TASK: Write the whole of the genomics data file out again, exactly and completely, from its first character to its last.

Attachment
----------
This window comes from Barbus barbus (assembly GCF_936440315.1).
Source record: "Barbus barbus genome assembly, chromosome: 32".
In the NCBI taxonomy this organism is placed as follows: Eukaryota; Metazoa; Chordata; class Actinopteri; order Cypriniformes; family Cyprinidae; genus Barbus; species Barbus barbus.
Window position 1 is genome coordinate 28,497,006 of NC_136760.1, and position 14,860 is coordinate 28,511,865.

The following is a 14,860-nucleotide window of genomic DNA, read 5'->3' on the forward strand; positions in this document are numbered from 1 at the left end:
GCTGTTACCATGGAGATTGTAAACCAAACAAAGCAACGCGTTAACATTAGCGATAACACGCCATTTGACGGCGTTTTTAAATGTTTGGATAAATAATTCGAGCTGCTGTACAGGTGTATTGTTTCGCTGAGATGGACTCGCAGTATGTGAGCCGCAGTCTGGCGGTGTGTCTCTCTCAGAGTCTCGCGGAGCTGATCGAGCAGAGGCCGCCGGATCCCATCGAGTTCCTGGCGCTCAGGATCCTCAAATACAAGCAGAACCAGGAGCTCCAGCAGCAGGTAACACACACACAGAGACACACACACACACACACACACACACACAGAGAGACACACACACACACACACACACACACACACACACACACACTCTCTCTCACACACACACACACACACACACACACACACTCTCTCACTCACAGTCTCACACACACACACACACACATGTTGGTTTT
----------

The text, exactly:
This window comes from Barbus barbus (assembly GCF_936440315.1).
Source record: "Barbus barbus genome assembly, chromosome: 32".
In the NCBI taxonomy this organism is placed as follows: Eukaryota; Metazoa; Chordata; class Actinopteri; order Cypriniformes; family Cyprinidae; genus Barbus; species Barbus barbus.
Window position 1 is genome coordinate 28,497,006 of NC_136760.1, and position 14,860 is coordinate 28,511,865.

The following is a 14,860-nucleotide window of genomic DNA, read 5'->3' on the forward strand; positions in this document are numbered from 1 at the left end:
GCTGTTACCATGGAGATTGTAAACCAAACAAAGCAACGCGTTAACATTAGCGATAACACGCCATTTGACGGCGTTTTTAAATGTTTGGATAAATAATTCGAGCTGCTGTACAGGTGTATTGTTTCGCTGAGATGGACTCGCAGTATGTGAGCCGCAGTCTGGCGGTGTGTCTCTCTCAGAGTCTCGCGGAGCTGATCGAGCAGAGGCCGCCGGATCCCATCGAGTTCCTGGCGCTCAGGATCCTCAAATACAAGCAGAACCAGGAGCTCCAGCAGCAGGTAACACACACACAGAGACACACACACACACACACACACACACACAGAGAGACACACACACACACACACACACACACACACACACACACACTCTCTCTCACACACACACACACACACACACACACACACTCTCTCACTCACAGTCTCACACACACACACACACACATGTTGGTTTT